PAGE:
5 Easy Ways to Make Your IT Resume More Effective

As a professional resume writer who has reviewed thousands of resumes over the years, I see many of the same mistakes over and over again. There is some flexibility about how a resume can be written and structured, but hiring managers are always looking for certain things that indicate whether or not you’ll be a good fit for their organization.  The resume is perhaps the step that you have the most control over in your job search, so it pays to make sure that it is doing the one thing it’s suppose to do – get you interviews. Below is a list of five simple things that you can do that will have a dramatic effect on your resume.


1) Don’t forget to emphasize your soft skills

Most IT professionals make the mistake of thinking that their hard technical skills are going to be the main thing that recruiters and hiring managers are looking for. While mastery of a specific language, platform, or applications is certainly important, it usually doesn’t end up being the primary differentiator amongst candidates. What makes a candidate stand out to those making the hiring decisions is their ability to add value to a project team, consistently come up with solutions that can save time and/or money, and make a positive contribution to the company culture.

2) Make your resume ATS-friendly

Complex search techniques are used by corporations, recruiting agencies, and job boards when your resume is uploaded in to their Applicant Tracking System (ATS).  So cater to this with succinct and searchable job titles that will help your resume appear when recruiters run a Boolean search in their ATS database. A good way to determine keywords is to read job descriptions for positions that interest you. If you see industry buzzwords, incorporate them into your resume.

Additionally, list your specific IT certifications accurately and clearly to communicate what expertise it has given you, including technology focus, specific skills and unique abilities. Consider writing a “Technology Environment” bullet point at the end of your experience.  This is a great way to incorporate technical skills into your job detail even if you did not use the technology directly.

3) Get specific

If you are applying for an opening that has very specific technical requirements, they will expect you to have a strong understanding of those applications. So rather than simply state that you used C++ to create applications—be specific about how you put it to work and what the results were.

Consider breaking each position into two part: the day-to-day job responsibilities and major accomplishments. The job description should paint a short, but clear, picture of what you were hired to do and should have technical detail that, critically, shows the technology’s impact on business. Both the hiring manager and the CIO want workers who understand technology’s role in the business. Use bullet points for 3-5 accomplishments in each role, quantifying their impact as much as possible.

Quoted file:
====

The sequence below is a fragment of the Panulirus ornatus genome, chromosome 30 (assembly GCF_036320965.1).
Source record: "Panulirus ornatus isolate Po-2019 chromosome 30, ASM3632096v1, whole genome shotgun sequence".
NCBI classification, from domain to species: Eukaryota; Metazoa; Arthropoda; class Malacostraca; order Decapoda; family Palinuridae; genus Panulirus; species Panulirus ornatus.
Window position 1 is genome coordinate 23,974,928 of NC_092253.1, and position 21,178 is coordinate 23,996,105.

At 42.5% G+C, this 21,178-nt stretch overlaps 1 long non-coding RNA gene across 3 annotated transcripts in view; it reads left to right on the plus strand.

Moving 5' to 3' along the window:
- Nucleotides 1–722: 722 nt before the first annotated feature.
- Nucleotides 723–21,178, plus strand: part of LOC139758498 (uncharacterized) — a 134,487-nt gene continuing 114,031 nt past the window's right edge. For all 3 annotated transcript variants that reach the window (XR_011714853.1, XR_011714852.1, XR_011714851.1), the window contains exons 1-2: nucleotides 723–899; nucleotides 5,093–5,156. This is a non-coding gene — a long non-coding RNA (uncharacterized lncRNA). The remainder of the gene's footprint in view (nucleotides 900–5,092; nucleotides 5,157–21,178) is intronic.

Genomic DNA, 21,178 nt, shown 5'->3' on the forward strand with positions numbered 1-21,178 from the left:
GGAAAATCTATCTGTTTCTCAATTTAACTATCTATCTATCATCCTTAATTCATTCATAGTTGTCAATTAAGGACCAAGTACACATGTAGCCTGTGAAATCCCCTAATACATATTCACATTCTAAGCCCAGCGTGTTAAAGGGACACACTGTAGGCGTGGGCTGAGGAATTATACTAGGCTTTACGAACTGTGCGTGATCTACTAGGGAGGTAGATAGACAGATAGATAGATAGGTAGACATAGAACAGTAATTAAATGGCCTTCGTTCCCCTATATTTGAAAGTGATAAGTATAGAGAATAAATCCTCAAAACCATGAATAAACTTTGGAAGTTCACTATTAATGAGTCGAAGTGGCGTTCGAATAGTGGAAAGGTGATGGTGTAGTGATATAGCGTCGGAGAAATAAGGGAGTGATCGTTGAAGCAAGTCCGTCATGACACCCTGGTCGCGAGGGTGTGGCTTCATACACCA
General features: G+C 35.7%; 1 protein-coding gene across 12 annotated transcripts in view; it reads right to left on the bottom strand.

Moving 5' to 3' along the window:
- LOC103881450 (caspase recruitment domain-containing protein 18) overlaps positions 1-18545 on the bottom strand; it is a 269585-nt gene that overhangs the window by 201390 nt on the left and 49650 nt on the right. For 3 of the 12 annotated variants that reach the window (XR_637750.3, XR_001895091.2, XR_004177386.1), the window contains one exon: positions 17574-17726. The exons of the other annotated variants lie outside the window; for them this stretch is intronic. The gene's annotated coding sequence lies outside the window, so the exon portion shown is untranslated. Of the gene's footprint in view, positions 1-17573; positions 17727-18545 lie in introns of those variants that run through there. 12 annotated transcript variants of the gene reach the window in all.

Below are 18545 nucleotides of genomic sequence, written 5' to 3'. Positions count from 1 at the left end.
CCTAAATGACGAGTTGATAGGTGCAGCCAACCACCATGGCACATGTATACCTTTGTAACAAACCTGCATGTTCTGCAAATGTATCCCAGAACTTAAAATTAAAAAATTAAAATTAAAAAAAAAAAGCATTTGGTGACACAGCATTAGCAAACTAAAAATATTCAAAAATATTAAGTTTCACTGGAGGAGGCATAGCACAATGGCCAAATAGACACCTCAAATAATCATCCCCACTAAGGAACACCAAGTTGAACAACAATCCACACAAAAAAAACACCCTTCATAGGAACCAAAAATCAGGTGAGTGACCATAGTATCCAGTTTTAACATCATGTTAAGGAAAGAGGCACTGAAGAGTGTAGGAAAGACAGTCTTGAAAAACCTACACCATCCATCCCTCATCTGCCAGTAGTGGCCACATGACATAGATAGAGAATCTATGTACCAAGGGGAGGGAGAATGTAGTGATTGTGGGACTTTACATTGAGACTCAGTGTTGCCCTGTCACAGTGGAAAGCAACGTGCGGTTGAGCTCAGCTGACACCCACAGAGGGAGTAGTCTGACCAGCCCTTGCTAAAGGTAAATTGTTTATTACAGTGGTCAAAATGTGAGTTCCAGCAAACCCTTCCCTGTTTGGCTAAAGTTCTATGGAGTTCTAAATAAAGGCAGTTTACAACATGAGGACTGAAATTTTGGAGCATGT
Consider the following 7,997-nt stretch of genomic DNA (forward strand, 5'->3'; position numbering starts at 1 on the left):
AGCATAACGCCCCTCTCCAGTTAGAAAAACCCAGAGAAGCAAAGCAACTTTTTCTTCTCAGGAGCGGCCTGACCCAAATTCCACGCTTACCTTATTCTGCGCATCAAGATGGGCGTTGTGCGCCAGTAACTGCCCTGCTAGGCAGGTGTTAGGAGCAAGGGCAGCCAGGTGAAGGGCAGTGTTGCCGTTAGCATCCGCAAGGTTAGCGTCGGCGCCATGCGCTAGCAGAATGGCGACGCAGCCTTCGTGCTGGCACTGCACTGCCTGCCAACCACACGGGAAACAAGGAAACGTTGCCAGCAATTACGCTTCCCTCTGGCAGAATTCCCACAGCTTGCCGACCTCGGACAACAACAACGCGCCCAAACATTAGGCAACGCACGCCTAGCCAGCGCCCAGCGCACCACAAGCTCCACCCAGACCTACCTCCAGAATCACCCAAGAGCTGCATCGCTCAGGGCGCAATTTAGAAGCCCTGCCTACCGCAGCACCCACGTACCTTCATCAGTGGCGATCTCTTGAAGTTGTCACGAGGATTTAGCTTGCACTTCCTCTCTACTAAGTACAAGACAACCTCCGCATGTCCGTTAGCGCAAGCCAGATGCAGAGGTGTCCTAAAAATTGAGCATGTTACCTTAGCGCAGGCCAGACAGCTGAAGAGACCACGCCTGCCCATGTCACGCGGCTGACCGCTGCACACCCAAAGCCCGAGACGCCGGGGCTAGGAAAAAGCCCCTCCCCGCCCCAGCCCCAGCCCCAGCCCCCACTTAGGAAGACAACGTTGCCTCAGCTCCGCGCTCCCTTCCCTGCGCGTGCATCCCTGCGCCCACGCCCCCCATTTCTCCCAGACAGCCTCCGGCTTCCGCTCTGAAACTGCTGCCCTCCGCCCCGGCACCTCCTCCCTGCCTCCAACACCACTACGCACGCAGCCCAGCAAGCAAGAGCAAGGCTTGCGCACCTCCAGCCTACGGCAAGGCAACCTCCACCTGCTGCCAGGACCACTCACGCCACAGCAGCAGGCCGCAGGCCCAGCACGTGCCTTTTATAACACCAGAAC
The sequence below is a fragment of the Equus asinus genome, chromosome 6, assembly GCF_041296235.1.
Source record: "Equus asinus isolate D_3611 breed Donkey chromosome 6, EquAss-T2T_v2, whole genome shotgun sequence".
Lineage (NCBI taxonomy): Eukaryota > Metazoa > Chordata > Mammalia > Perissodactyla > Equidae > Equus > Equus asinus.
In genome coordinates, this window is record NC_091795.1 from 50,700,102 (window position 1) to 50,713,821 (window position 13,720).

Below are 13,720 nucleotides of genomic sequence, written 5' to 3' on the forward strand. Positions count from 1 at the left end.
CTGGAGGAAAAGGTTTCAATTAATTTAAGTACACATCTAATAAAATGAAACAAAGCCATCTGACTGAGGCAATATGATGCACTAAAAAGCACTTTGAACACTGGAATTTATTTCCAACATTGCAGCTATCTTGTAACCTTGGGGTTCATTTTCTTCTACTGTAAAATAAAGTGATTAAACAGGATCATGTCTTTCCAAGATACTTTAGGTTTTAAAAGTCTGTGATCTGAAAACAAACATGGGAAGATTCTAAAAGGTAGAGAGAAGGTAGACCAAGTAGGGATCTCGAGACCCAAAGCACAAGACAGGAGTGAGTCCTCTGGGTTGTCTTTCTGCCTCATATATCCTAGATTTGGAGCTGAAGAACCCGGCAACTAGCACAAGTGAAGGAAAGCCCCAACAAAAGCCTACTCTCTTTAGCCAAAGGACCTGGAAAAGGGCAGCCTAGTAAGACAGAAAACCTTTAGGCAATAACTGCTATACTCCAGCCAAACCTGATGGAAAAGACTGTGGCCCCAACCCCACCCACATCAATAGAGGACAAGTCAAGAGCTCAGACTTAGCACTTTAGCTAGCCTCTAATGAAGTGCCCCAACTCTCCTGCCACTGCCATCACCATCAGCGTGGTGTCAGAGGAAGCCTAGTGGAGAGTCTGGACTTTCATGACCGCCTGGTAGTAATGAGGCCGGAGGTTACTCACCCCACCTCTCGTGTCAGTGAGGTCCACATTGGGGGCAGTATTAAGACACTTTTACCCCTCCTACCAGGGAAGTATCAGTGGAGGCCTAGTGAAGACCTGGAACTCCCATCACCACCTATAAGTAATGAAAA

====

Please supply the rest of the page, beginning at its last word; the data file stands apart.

4) Create multiple versions

If you are in more than one role (or have skills that may fit more than one role) you should have multiple versions of your resume available that highlight those skills. For example, if you have years of experience as a software engineer, and also have project management expertise, have two resumes: one highlighting your software engineer experience and another highlighting your project management experience. Typically, the only major changes you would have to make would be in the opening profile or summary of qualifications section as your experience would remain the same.

5) Make it readable

Tech resumes often become these dense unreadable documents that are incredibly difficult to skim through. Utilize section headers and white space to separate the different areas of the resume. Vary the design a bit, writing job descriptions in paragraph form and using bullets for accomplishments. Use bold and italics to make some of the more impressive bits of information stand out. And finally, proofread the resume multiple times before sending it out, ensuring that there are no grammar mistakes and that everything makes sense.

Keeping these five things in mind will help you stay on the right track and give hiring managers a much clearer picture of the value you can bring to their organization.


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